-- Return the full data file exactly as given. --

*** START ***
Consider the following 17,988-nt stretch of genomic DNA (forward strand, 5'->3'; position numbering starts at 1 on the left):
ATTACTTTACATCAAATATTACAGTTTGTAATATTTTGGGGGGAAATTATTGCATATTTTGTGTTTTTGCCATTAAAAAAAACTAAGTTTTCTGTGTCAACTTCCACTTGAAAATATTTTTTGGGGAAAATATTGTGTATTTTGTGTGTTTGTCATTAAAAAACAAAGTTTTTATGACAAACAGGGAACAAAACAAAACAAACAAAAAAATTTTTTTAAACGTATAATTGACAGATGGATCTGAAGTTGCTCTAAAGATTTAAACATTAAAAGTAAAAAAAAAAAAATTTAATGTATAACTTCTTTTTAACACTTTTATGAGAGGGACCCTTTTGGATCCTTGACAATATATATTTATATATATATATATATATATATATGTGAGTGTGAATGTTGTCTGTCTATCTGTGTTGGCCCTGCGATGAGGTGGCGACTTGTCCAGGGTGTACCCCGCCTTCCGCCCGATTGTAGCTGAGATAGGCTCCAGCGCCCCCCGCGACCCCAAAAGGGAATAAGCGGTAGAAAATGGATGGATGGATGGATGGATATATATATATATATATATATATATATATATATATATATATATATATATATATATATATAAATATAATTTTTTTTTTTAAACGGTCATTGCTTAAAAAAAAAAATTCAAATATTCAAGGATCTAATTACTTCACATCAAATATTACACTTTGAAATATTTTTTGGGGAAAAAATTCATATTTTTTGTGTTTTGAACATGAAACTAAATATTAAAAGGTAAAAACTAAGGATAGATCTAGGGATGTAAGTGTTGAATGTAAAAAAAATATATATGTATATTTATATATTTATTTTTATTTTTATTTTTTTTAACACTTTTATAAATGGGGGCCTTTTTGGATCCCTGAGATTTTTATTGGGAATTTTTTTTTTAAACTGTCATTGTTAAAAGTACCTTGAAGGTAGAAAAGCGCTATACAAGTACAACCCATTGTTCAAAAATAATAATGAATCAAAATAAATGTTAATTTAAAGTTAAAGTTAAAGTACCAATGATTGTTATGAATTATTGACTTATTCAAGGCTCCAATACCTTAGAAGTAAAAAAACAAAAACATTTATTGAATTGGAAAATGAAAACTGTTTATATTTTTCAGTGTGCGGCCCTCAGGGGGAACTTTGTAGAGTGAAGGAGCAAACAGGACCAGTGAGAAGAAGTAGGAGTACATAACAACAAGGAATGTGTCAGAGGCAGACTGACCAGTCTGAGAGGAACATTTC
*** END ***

Consider the following 17,988-nt stretch of genomic DNA (forward strand, 5'->3'; position numbering starts at 1 on the left):
ATTACTTTACATCAAATATTACAGTTTGTAATATTTTGGGGGGAAATTATTGCATATTTTGTGTTTTTGCCATTAAAAAAAACTAAGTTTTCTGTGTCAACTTCCACTTGAAAATATTTTTTGGGGAAAATATTGTGTATTTTGTGTGTTTGTCATTAAAAAACAAAGTTTTTATGACAAACAGGGAACAAAACAAAACAAACAAAAAAATTTTTTTAAACGTATAATTGACAGATGGATCTGAAGTTGCTCTAAAGATTTAAACATTAAAAGTAAAAAAAAAAAAATTTAATGTATAACTTCTTTTTAACACTTTTATGAGAGGGACCCTTTTGGATCCTTGACAATATATATTTATATATATATATATATATATATATGTGAGTGTGAATGTTGTCTGTCTATCTGTGTTGGCCCTGCGATGAGGTGGCGACTTGTCCAGGGTGTACCCCGCCTTCCGCCCGATTGTAGCTGAGATAGGCTCCAGCGCCCCCCGCGACCCCAAAAGGGAATAAGCGGTAGAAAATGGATGGATGGATGGATGGATATATATATATATATATATATATATATATATATATATATATATATATATATATATATATAAATATAATTTTTTTTTTTAAACGGTCATTGCTTAAAAAAAAAAATTCAAATATTCAAGGATCTAATTACTTCACATCAAATATTACACTTTGAAATATTTTTTGGGGAAAAAATTCATATTTTTTGTGTTTTGAACATGAAACTAAATATTAAAAGGTAAAAACTAAGGATAGATCTAGGGATGTAAGTGTTGAATGTAAAAAAAATATATATGTATATTTATATATTTATTTTTATTTTTATTTTTTTTAACACTTTTATAAATGGGGGCCTTTTTGGATCCCTGAGATTTTTATTGGGAATTTTTTTTTTAAACTGTCATTGTTAAAAGTACCTTGAAGGTAGAAAAGCGCTATACAAGTACAACCCATTGTTCAAAAATAATAATGAATCAAAATAAATGTTAATTTAAAGTTAAAGTTAAAGTACCAATGATTGTTATGAATTATTGACTTATTCAAGGCTCCAATACCTTAGAAGTAAAAAAACAAAAACATTTATTGAATTGGAAAATGAAAACTGTTTATATTTTTCAGTGTGCGGCCCTCAGGGGGAACTTTGTAGAGTGAAGGAGCAAACAGGACCAGTGAGAAGAAGTAGGAGTACATAACAACAAGGAATGTGTCAGAGGCAGACTGACCAGTCTGAGAGGAACATTTC